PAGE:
No-one likes to think about the possibility of premature death but unfortunately accidents happen and parents die while their children are still dependant. It is vital that thought is given to provision for the children in such tragic circumstances.
Through the provisions set out in a Will parents can dictate who they wish to physically bring up their children and also make arrangements for financial matters.
Turning first to the appointment of guardians. As the appointees will effectively be 'taking the place' of the deceased parents, it is vital that consideration is given as to who would be most suitable to perform this role. Clearly it will be necessary to discuss the matter with those selected in order to ensure that they are happy to commit to such an arrangement. It would not be helpful if, on the parents' death, those chosen to be guardians took on the role with reservations or perhaps declined to take on the role at all.
Many people select their own parents (the children's grandparents) to be guardians, a natural choice but consideration should be given as to the age and health of the grandparents bearing in mind that they will possibly have to commit to many years of bringing up young, boisterous children and then go through the stresses of teenagers at a time when they themselves should be taking it easy. Siblings are often a convenient choice and sometimes close friends of the parents will accept the role.
The second matter to consider is that of financial provision for the children. Under statute minors (those under the age of 18) cannot give good receipt and therefore will not be allowed to receive either capital or income. Capital will therefore be held in trust by trustees for the benefit, ultimately, of the children. The Trustees are the people who will have control of these funds. Trustees, who are usually (but do not have to be) the same people as the executors of the Will, should therefore be chosen wisely. They should be someone trusted by the testator to invest the fund well and make appropriate decisions concerning the release of funds for the benefit of minor children. Trustees are allowed to release capital and income from a trust fund for the maintenance and education of a minor and a correctly drafted Will will enable guardians to give the appropriate receipt.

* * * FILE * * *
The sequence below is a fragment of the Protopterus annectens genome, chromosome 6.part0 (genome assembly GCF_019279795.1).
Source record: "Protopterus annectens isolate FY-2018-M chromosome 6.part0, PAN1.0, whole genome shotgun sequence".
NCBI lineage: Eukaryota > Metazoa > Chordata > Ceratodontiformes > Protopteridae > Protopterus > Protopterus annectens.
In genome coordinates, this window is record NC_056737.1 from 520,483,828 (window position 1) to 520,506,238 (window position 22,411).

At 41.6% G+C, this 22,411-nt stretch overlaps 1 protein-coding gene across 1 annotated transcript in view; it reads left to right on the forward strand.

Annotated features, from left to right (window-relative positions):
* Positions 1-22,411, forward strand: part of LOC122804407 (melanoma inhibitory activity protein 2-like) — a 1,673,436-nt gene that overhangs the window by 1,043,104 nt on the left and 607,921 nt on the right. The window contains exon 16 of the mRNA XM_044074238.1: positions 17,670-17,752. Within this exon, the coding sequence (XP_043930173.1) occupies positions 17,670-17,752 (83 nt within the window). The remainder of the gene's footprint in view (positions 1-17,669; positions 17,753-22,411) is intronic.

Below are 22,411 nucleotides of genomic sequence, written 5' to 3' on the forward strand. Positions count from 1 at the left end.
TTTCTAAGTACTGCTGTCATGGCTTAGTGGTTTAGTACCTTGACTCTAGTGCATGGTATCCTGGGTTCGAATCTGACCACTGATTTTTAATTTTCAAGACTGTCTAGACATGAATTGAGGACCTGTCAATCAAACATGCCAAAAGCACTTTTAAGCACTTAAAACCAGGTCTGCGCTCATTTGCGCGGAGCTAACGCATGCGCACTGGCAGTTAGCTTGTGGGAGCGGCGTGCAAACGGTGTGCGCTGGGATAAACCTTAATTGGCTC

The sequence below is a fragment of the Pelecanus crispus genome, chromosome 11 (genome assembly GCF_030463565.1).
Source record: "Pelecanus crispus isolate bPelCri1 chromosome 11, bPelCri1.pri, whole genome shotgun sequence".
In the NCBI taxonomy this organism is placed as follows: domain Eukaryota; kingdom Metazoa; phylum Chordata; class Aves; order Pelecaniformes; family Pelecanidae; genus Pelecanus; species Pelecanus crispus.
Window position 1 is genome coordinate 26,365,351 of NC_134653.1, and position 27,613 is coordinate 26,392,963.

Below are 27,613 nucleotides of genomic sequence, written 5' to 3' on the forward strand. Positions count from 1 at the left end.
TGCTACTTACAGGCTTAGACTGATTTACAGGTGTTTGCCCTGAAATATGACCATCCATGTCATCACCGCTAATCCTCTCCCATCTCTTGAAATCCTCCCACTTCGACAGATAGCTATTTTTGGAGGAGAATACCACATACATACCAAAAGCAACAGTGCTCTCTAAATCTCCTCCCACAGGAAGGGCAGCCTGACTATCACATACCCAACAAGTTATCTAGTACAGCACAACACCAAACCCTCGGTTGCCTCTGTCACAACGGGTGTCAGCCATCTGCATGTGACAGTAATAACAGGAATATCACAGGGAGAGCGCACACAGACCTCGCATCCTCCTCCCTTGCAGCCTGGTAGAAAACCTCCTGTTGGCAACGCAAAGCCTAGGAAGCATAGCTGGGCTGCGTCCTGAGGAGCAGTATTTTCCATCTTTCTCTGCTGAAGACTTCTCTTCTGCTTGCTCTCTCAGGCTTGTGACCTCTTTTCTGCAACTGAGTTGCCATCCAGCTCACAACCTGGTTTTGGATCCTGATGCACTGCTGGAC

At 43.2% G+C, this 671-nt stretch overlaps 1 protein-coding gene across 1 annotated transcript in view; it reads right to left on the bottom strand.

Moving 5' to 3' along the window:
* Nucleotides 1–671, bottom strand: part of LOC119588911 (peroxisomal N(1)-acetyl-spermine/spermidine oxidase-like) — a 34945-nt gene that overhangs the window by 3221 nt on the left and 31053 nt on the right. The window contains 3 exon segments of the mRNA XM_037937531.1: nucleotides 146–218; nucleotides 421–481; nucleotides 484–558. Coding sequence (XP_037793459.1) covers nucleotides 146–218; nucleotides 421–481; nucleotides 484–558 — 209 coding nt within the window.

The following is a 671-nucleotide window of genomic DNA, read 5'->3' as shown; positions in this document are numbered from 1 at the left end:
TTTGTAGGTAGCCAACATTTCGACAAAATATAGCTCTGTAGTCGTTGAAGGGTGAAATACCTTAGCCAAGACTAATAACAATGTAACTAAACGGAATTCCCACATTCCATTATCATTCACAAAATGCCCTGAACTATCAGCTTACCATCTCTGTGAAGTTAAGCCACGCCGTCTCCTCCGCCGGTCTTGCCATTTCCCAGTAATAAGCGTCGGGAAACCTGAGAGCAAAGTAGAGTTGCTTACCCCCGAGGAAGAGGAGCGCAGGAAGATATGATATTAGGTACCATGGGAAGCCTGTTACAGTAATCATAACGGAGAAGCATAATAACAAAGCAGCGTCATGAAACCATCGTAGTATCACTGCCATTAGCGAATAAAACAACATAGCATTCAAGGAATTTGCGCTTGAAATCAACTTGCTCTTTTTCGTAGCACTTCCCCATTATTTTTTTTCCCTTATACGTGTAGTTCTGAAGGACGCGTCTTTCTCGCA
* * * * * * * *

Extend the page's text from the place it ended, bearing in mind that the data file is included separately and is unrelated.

The next point to consider is at what age the capital should be released to the children. Under statute minors can inherit capital at the age of 18 and will be absolutely entitled to receive the income from any invested funds at that age. However, it is possible within the terms of the Will to vary the age at which a child becomes absolutely entitled to the capital of the fund. Many people believe that a child has not sufficiently matured by the age of 18 to deal appropriately with large capital sums and therefore they restrict the age of inheritance to 21 or even 25 by which time it is hoped that the child will be sufficiently sensible to spend wisely. Should the child need capital for, say, university fees or to purchase a property and the trustees consider this to be an appropriate use of the fund, the trustees can release capital at their discretion. In addition some parents consider that it would not be 'good' for the child to be exposed to large spending power at such a young age and would prefer them to try and make their own way in the world before inheriting what could be a considerable capital sum.
Having looked at the provisions that can be made in a Will, what happens if there is no Will? If there are minor children and no guardians are appointed it will be necessary for those left behind to apply to the Court to be appointed as guardians to the children. Social Services will inevitably become involved and additional stress and uncertainty will be experienced at a time which circumstances dictate, is already stressful enough.
With no Will in place the parents' assets will be distributed in accordance with Intestacy Law as will the appointment of executors. Those entitled to be executors under Statute will not necessarily be the most suitable people to deal with the complexities of dealing with the administration of the estate and the trust for the minor children that will arise. In addition the powers of the trustees will be restricted also by Statute. The trustees will not be able to release unlimited capital at their discretion but will rather be governed by the rules. In addition there will be no choice as to the timing of the release of capital resulting in the children becoming absolutely entitled to the whole fund at the age of 18 whether they are financially mature or not.As previously stated, no-one likes to consider the possibility of not being able to bring up one's own children but the very least we can do as parents is to make appropriate arrangements for those children in the event that we cannot be there with them.